And to make a wonderful experience even more wonderful, the Lulu crew at the end surprised me with a lovely invitation to be an ambassador this year. How awesome is that?

Seriously, I couldn't be more excited to join the Lululemon family in this capacity. Not only do I LOVE their clothes (as we all know) but I really think this is a great company. By sponsoring so many grassroots events like Salutation, Lululemon supports our local communities in wonderful ways making yoga and fitness opportunities available to people and giving us so many healthy, fun and inspiring ways to be together. I have talked to employees of the company over the years and without fail they report that it is an uplifting, supportive environment dedicated to helping people make their vision and reality. To me, this is a fantastic business model. Sell a great product, offer wonderful service and assist people in growing beyond their limited ideas.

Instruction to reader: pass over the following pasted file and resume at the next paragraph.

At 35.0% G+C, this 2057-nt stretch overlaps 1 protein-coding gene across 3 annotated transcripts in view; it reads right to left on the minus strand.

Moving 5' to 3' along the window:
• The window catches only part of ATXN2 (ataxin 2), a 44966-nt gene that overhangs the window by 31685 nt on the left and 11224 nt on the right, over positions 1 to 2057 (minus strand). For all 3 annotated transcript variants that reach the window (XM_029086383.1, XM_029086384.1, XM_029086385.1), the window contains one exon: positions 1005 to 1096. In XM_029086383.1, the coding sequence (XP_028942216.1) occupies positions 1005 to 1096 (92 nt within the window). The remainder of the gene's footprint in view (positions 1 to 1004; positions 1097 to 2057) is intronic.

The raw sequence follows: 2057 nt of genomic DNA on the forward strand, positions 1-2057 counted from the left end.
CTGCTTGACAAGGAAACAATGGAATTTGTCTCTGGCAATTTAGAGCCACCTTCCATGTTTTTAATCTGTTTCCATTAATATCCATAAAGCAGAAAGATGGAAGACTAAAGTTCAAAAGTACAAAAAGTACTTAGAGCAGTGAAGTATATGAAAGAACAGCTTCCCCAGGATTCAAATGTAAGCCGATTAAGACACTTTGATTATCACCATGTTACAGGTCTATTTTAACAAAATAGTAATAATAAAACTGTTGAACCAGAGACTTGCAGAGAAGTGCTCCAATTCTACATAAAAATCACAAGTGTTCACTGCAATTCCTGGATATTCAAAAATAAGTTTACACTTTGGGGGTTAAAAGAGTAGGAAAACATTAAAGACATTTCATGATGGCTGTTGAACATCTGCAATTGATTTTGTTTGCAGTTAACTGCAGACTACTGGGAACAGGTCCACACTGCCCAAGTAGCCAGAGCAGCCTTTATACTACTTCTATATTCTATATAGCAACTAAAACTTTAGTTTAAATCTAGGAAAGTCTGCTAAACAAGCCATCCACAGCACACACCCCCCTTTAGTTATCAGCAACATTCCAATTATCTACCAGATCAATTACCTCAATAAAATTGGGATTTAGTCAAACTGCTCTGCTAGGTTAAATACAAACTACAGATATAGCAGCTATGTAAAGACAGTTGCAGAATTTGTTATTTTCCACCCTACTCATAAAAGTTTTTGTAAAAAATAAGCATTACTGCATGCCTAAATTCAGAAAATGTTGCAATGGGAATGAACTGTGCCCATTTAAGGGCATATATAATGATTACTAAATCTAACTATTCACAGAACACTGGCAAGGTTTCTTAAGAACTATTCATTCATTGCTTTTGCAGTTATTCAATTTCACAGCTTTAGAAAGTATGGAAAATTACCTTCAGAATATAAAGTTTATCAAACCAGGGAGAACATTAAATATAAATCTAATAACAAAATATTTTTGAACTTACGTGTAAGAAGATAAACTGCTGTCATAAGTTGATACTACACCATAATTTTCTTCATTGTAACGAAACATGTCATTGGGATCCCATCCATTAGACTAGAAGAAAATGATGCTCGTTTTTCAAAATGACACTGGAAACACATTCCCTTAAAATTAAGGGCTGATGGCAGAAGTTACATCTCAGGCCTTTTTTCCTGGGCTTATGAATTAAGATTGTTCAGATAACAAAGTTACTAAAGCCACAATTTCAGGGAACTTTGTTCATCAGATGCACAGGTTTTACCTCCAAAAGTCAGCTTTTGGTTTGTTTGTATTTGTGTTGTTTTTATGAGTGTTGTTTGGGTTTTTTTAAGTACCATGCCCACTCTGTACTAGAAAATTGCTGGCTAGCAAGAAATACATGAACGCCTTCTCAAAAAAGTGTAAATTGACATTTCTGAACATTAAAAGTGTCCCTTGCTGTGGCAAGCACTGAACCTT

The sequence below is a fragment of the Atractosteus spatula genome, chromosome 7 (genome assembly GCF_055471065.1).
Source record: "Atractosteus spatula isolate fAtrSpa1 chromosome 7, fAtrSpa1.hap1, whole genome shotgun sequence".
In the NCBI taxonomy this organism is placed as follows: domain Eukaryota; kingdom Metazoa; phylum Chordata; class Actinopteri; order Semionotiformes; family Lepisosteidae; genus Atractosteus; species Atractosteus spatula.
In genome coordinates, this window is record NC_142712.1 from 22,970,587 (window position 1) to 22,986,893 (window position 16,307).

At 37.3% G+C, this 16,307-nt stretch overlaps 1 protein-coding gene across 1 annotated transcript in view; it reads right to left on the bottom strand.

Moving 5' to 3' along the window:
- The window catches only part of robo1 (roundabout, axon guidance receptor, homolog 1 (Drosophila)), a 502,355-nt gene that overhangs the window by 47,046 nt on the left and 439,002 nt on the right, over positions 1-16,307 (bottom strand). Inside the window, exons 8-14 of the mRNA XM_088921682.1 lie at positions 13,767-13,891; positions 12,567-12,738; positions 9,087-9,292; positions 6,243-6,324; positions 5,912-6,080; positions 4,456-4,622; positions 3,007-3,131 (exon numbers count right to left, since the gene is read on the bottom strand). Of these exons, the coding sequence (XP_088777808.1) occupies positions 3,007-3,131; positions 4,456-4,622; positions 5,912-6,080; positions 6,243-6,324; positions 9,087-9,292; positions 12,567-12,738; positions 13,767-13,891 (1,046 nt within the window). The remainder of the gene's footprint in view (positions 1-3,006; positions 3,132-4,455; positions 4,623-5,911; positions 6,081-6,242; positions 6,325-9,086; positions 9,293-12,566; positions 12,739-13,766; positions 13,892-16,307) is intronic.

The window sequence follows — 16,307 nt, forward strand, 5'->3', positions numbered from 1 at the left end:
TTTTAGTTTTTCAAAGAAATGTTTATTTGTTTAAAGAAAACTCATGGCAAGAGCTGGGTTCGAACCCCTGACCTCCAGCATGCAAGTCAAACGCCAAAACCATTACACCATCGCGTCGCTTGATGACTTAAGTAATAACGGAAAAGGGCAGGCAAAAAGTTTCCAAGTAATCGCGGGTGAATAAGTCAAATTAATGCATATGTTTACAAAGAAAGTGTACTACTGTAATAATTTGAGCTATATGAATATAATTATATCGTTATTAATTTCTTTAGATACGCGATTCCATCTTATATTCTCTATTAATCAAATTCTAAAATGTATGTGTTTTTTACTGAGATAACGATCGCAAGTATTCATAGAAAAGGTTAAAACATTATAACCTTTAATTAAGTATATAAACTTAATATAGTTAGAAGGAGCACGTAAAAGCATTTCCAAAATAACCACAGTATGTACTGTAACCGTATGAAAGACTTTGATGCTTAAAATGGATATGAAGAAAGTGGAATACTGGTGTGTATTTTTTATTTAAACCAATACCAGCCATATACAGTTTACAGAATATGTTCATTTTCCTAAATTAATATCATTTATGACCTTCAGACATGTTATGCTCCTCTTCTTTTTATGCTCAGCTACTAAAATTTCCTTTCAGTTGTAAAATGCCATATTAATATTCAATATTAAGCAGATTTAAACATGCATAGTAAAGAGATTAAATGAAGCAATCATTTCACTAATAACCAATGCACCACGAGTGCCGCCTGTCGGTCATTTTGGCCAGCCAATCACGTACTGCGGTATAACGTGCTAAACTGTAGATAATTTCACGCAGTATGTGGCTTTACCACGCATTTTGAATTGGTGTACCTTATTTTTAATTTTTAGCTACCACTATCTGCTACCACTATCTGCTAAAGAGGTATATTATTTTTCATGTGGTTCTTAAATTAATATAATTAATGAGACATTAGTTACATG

Here is a link to a video that Kelly made capturing the festivities:

After Salutation Nation, I ate some lunch with Kelly and my parents at Whole Foods and then made my way up to Breath and Body Yoga for Teacher Training. We talked a lot about what defines an Ansuara Yoga class and spent a lot of time on hands-on adjustments. it was a great day and we covered a lot of ground. It is so fun for me to watch the group's understanding grow and deepen as the process nears completion. There is always a very real stage of "I am never going to get it" stage that people feel in the beginning half of the training process and then at some point after the halfway mark it all starts to gel for people. It is so exciting to see that happen. I have seen it enough times to trust the process and to hold the space for others as they are riding the sometimes rapid and stressful current of learning how to teach this wonderful method of yoga.

Tomorrow morning at 10am I am teaching the class at Breath and Body and then we have a full day of teacher training after that. We go deeper into hands-on adjustments and demonstrations and so that is usually pretty fun stuff to play with.